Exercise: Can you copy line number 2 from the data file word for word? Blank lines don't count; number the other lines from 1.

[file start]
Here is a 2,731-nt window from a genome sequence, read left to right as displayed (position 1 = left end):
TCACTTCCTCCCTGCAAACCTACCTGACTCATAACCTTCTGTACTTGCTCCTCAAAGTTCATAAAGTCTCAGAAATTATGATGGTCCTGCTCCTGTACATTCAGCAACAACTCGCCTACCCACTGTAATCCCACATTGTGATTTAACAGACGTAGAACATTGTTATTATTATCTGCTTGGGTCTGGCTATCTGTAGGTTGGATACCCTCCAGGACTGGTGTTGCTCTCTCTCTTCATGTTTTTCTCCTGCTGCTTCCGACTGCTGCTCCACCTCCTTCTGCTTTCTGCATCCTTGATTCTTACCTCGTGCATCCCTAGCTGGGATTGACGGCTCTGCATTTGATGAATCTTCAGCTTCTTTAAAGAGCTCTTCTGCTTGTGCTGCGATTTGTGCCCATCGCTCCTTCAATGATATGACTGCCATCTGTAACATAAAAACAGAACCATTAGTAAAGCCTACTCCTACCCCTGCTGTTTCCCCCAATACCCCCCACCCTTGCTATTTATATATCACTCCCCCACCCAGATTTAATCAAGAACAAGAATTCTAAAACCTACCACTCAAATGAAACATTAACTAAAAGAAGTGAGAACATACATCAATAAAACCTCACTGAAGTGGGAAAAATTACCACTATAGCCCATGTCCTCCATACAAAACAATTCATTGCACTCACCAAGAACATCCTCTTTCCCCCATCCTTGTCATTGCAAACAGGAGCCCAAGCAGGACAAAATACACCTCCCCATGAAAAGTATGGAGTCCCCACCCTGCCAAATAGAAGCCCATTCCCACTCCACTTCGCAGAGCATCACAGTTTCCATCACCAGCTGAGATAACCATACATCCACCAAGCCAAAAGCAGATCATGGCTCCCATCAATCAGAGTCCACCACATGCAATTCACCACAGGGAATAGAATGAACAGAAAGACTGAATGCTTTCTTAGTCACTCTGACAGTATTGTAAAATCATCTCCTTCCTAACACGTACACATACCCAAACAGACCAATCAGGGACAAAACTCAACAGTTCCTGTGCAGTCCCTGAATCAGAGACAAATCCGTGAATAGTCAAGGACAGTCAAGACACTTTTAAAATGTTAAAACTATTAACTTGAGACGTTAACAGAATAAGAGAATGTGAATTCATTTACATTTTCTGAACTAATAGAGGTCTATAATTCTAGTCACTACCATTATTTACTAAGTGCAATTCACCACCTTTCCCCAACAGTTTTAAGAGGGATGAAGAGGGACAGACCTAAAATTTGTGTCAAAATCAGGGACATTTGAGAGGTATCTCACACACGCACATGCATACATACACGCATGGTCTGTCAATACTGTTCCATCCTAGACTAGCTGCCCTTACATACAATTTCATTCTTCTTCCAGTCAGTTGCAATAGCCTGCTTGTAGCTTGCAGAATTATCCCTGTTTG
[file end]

TCACTTCCTCCCTGCAAACCTACCTGACTCATAACCTTCTGTACTTGCTCCTCAAAGTTCATAAAGTCTCAGAAATTATGATGGTCCTGCTCCTGTACATTCAGCAACAACTCGCCTACCCACTGTAATCCCACATTGTGATTTAACAGACGTAGAACATTGTTATTATTATCTGCTTGGGTCTGGCTATCTGTAGGTTGGATACCCTCCAGGACTGGTGTTGCTCTCTCTCTTCATGTTTTTCTCCTGCTGCTTCCGACTGCTGCTCCACCTCCTTCTGCTTTCTGCATCCTTGATTCTTACCTCGTGCATCCCTAGCTGGGATTGACGGCTCTGCATTTGATGAATCTTCAGCTTCTTTAAAGAGCTCTTCTGCTTGTGCTGCGATTTGTGCCCATCGCTCCTTCAATGATATGACTGCCATCTGTAACATAAAAACAGAACCATTAGTAAAGCCTACTCCTACCCCTGCTGTTTCCCCCAATACCCCCCACCCTTGCTATTTATATATCACTCCCCCACCCAGATTTAATCAAGAACAAGAATTCTAAAACCTACCACTCAAATGAAACATTAACTAAAAGAAGTGAGAACATACATCAATAAAACCTCACTGAAGTGGGAAAAATTACCACTATAGCCCATGTCCTCCATACAAAACAATTCATTGCACTCACCAAGAACATCCTCTTTCCCCCATCCTTGTCATTGCAAACAGGAGCCCAAGCAGGACAAAATACACCTCCCCATGAAAAGTATGGAGTCCCCACCCTGCCAAATAGAAGCCCATTCCCACTCCACTTCGCAGAGCATCACAGTTTCCATCACCAGCTGAGATAACCATACATCCACCAAGCCAAAAGCAGATCATGGCTCCCATCAATCAGAGTCCACCACATGCAATTCACCACAGGGAATAGAATGAACAGAAAGACTGAATGCTTTCTTAGTCACTCTGACAGTATTGTAAAATCATCTCCTTCCTAACACGTACACATACCCAAACAGACCAATCAGGGACAAAACTCAACAGTTCCTGTGCAGTCCCTGAATCAGAGACAAATCCGTGAATAGTCAAGGACAGTCAAGACACTTTTAAAATGTTAAAACTATTAACTTGAGACGTTAACAGAATAAGAGAATGTGAATTCATTTACATTTTCTGAACTAATAGAGGTCTATAATTCTAGTCACTACCATTATTTACTAAGTGCAATTCACCACCTTTCCCCAACAGTTTTAAGAGGGATGAAGAGGGACAGACCTAAAATTTGTGTCAAAATCAGGGACATTTGAGAGGTATCTCACACACGCACATGCATACATACACGCATGGTCTGTCAATACTGTTCCATCCTAGACTAGCTGCCCTTACATACAATTTCATTCTTCTTCCAGTCAGTTGCAATAGCCTGCTTGTAGCTTGCAGAATTATCCCTGTTTG